Archbishop Bernard A. Hebda of St. Paul and Minneapolis acknowledged with sadness and an apology a federal report released May 11 about abuses of Native American children in government-supported boarding schools — some run by the Catholic Church, including in Minnesota.
Hundreds of boarding schools supported by the U.S. government for 150 years sought to forcefully assimilate Native American and Indigenous children into white society, a first-of-its-kind report from the Interior Department said.
Expressing “sorrow and shame” for the complicity of Catholics in abusing Indigenous children in Canada and helping in the attempt to erase their culture, Pope Francis pledged to address the issue more fully when he visits Canada.
Members of Canada’s Assembly of First Nations gave Pope Francis a “cradleboard,” a traditional baby carrier, and asked him to keep it overnight as he reflected on what happened to Indigenous children who were sent to residential schools and, particularly, to those who never made it home again.
In three separate meetings March 28 and March 31, Pope Francis will listen to the experiences of representatives of Canada’s Indigenous communities, experiences that include being sent as children to residential schools operated by Catholic dioceses and religious orders.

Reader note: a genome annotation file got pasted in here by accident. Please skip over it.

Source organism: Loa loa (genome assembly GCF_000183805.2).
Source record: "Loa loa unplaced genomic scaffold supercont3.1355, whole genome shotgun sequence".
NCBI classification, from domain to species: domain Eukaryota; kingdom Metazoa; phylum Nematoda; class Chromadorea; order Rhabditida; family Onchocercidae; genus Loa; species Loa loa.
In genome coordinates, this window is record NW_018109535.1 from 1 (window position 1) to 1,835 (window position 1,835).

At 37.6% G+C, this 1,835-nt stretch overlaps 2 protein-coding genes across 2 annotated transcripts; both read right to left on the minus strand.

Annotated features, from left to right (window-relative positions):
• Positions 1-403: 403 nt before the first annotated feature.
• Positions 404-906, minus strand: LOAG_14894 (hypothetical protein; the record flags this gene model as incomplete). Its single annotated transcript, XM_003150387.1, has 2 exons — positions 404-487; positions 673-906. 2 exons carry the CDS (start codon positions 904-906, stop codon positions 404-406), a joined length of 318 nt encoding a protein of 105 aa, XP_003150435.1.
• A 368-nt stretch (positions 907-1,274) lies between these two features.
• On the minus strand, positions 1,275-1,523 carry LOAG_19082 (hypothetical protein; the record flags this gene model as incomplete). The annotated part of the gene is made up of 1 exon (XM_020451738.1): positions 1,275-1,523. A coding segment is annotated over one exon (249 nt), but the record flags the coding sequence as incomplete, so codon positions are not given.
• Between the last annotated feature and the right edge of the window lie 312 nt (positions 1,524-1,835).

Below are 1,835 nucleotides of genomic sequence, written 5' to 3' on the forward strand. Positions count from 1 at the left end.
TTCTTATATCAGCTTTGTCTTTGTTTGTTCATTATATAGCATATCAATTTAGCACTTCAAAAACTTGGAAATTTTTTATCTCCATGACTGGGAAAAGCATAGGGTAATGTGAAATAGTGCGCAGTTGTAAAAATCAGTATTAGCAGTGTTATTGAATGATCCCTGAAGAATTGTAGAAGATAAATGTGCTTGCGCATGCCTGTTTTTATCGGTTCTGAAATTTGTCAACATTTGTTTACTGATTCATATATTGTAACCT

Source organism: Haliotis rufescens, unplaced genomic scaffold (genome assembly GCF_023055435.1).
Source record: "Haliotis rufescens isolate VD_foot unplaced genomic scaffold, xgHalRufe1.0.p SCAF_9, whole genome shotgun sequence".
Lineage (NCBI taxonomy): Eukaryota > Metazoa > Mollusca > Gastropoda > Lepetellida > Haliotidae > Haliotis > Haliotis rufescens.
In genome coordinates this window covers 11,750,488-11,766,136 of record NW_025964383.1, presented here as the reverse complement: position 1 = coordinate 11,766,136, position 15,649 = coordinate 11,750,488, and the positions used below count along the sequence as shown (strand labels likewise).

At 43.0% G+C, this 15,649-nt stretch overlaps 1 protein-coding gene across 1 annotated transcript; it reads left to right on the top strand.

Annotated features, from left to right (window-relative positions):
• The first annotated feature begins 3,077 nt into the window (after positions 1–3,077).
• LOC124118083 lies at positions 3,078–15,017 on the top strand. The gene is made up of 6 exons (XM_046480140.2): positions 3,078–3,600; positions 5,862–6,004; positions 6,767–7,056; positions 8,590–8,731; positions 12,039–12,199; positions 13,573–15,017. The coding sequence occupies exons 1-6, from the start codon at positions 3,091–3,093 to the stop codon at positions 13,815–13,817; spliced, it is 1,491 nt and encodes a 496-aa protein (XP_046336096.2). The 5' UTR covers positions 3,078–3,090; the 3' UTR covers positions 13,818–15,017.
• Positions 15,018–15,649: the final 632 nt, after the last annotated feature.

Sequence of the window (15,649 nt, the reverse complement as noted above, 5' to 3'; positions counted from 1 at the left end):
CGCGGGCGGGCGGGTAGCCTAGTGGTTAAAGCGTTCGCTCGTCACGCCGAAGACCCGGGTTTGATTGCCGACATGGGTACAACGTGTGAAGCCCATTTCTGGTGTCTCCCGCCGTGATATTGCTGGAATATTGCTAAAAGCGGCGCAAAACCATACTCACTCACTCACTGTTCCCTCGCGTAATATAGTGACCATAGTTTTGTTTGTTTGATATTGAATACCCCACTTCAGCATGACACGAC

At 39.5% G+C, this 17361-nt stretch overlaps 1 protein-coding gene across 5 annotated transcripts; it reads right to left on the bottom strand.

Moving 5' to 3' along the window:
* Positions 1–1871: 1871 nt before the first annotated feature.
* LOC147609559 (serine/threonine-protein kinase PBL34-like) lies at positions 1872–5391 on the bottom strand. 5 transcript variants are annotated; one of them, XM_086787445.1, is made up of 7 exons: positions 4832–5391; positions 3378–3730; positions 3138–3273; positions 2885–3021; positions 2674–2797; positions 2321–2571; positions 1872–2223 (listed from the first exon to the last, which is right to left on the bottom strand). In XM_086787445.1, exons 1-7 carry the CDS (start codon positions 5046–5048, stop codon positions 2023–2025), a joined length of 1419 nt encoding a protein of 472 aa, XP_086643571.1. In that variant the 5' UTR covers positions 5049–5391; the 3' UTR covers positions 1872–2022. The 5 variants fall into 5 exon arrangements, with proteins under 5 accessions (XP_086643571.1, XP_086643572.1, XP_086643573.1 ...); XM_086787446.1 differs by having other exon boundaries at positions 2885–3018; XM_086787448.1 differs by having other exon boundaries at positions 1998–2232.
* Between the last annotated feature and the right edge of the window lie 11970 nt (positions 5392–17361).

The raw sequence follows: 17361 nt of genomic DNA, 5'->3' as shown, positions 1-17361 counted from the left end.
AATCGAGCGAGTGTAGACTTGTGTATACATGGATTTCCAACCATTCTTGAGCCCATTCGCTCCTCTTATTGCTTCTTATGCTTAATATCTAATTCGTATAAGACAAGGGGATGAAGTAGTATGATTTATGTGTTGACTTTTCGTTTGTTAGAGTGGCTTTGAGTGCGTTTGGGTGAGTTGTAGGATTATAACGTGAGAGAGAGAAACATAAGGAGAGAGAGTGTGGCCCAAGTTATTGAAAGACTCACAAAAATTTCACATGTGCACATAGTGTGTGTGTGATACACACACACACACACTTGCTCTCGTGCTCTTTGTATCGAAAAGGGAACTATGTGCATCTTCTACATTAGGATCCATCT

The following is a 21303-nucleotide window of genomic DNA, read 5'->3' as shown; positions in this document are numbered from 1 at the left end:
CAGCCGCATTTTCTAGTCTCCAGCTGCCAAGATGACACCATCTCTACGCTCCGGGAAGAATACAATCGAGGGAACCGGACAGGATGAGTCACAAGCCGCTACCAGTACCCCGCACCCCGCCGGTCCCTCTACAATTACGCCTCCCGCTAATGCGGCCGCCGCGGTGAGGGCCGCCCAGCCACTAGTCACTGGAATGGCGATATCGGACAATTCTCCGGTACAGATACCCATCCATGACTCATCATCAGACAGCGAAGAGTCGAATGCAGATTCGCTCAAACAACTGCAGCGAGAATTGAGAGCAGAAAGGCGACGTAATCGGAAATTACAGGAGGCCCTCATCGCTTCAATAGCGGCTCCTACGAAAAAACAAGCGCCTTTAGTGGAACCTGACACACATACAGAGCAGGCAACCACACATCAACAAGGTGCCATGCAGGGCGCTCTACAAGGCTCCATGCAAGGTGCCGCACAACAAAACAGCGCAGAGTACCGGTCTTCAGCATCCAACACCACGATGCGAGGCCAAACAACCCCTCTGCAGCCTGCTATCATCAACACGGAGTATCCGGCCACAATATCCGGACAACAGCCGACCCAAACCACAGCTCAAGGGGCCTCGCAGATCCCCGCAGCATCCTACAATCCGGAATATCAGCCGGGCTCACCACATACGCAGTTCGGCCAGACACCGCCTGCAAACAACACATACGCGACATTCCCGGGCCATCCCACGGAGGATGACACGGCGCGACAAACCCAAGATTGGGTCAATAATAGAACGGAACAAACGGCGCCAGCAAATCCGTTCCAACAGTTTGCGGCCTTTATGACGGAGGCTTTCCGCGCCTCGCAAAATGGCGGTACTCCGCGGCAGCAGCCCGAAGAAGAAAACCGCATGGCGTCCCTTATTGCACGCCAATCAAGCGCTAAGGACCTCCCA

Beginning March 28, residential school survivors, Indigenous elders and youth will meet with Pope Francis at the Vatican as a prelude to a papal trip to Canada. The Indigenous want an apology, on Canadian soil, for historic abuses they suffered at government-owned residential schools, many of which were run by the Catholic Church.
After Pope Francis voiced his intention earlier this year to travel to Canada as part of the nation’s reconciliation process with indigenous communities, one of the country’s top prelates has said the papal visit could come as early as next year.
In response to a late June announcement, the United States will be conducting an investigation of former federally funded boarding schools to search for graves of Native American children, a spokesperson for the U.S. Conference of Catholic Bishops said June 28 the bishops will “look for ways to be of assistance.”